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Pedro Castillo, first “peasant” president of Peru – World


“I swear before God, in front of my family, the peasants, the indigenous peoples (…), the fishermen, the doctors, the children, the teenagers that I will exercise my office of President of the Republic”, declared the new president of the Republic. left in front of Parliament. “I swear to the people of Peru, for a country without corruption and for a new Constitution,” he added, wearing a black Andean costume and wearing his now famous white hat. He then received the two-tone scarf from the hands of the new President of Parliament, the centrist opponent Maria del Carmen Alva.

A rural schoolteacher who came out of anonymity four years ago when he led a strike of teachers, Pedro Castillo is the first Peruvian president without any link with the political, economic and cultural elites of the country. “This is the first time that this country will be ruled by a peasant”, he himself admitted during his inauguration speech. This political novice, elected under the colors of the radical left, was proclaimed winner on July 19 after a very close ballot against his opponent from the populist right, Keiko Fujimori.

Born in a village in the region of Cajamarca (north), this father of three is Catholic and his wife is evangelical. In the courtyard of their house in the hamlet of Chugur, sits an icon of Jesus Christ with the quote in English: “God is my shepherd”. Pedro Castillo has a habit of quoting passages from the Bible to justify his rejection of abortion, same-sex marriage and euthanasia. Next to his two-story brick house, he owns a one-hectare farm where he grows corn, sweet potatoes and vegetables. He raises chickens and cows.

“Break with colonial symbols”

Pedro Castillo was raised in the neighboring hamlet of Puña, where he worked in the fields with his parents. As a child, he had to walk several kilometers to get to school.

Throughout the presidential campaign, he emphasized his provincial roots, wearing in all circumstances the traditional white hat of the north of the country. He often arrived at his meetings on horseback.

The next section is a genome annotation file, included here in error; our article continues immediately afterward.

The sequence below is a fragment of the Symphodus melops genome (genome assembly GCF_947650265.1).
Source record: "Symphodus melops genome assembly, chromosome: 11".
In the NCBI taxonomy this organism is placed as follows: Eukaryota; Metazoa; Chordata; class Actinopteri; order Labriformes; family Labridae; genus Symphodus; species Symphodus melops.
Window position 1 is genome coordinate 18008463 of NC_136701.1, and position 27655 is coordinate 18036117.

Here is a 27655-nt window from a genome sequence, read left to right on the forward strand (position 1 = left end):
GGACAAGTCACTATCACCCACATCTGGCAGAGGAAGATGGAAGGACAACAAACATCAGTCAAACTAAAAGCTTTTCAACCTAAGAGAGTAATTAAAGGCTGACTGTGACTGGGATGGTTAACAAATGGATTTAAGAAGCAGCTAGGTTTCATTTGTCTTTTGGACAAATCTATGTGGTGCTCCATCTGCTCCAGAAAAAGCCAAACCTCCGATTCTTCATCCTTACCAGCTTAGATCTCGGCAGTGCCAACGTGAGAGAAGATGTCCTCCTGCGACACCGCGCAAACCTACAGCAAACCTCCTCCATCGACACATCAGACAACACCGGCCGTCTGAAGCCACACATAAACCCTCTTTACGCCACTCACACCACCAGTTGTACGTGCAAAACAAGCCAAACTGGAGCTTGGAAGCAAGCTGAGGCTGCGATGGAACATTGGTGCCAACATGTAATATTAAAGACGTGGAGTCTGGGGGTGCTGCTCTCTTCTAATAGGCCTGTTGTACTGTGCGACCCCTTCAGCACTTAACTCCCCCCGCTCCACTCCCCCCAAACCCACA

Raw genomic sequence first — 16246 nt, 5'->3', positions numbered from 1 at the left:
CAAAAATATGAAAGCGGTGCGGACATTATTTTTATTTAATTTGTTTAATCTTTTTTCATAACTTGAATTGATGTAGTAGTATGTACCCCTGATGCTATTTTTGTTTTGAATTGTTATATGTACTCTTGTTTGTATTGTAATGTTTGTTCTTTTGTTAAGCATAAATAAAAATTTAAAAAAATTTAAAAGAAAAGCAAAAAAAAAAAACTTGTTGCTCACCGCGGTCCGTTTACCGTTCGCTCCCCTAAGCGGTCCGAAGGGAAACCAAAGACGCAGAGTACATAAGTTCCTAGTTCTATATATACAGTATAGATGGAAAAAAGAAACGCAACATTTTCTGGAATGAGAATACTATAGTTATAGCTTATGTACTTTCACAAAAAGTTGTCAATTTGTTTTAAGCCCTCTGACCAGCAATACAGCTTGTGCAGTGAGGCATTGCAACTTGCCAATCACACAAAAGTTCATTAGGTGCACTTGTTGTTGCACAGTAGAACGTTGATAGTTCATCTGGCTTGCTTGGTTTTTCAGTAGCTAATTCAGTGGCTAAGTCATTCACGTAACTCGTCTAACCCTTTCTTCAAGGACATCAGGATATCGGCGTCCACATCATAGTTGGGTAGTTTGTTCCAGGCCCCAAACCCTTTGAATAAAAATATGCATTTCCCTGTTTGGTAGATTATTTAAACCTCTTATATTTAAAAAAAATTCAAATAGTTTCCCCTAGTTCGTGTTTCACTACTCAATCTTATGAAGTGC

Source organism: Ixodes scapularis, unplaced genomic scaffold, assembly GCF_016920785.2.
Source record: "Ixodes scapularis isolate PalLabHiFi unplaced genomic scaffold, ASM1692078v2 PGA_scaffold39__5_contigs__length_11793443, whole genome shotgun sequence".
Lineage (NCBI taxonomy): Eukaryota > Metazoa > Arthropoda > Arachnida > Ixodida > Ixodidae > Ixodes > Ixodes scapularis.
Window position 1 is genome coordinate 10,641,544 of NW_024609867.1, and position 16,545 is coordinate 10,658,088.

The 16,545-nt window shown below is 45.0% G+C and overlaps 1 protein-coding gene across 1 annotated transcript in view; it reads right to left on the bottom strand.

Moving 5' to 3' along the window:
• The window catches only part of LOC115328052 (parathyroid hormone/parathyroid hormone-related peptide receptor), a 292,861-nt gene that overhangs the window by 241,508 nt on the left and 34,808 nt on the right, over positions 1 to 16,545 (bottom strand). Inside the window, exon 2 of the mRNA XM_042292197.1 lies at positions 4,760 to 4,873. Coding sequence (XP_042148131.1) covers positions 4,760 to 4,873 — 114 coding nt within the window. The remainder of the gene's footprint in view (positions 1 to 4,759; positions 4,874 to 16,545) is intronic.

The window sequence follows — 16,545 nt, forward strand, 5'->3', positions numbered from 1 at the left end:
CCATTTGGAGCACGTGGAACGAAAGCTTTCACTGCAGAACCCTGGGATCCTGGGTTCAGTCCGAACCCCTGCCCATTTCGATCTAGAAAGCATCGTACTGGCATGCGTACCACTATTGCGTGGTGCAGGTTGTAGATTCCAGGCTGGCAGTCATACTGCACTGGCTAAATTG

He made himself known in 2017 by leading a national teachers’ strike that lasted more than two months to demand better salaries. He announced during the campaign that in case of victory, he would give up his presidential salary and continue to live on his salary from the National Education.

As soon as he took office on Wednesday, he said he wanted to transform the seat of government and the president’s residence, the Casa de Pizarro, into a museum, named after the Spanish conquistador Francisco Pizarro, victor of the Inca Empire. “I will not govern from Casa Pizarro because I think we must break with colonial symbols”, defended the new head of state, adding that the palace would be ceded to the Ministry of Culture to be there ” tell our story ”.

Beating a campaign with a giant pencil as a symbol to recall his past as a teacher and the importance he wants to give to education, he was able with simple messages to convince millions of Peruvians, especially in rural areas. .

“No more poor in a rich country”

His program is based on strengthening the health, education and agricultural sectors to, he says, improve the lot of the poorest Peruvians. “That there are no longer the poor in a rich country”, he insisted during his campaign.

Pedro Castillo is also in favor of regaining state control of the country’s energy and mineral wealth, such as gas, lithium, copper and gold. His party, Free Peru, claims to be Marxism-Leninism. It is also one of the few Peruvian parties that defend the regime of contested Venezuelan President Nicolas Maduro.

The new president, however, reaffirmed during his inauguration to exclude any “expropriation” and want an “orderly economy”, but asked for “a new pact with investors” in Peru. He also wants a new Constitution, accusing the current one of promoting the market economy too much.

He promised a million jobs in a year, public investments to revive the economy through infrastructure projects and public procurement with small businesses. He intends to curb imports which, according to him, “affect national industry and the peasantry”.

On Wednesday, he also promised that at the end of his mandate in 2026 he would return to his “long-standing profession, that of a teacher”.

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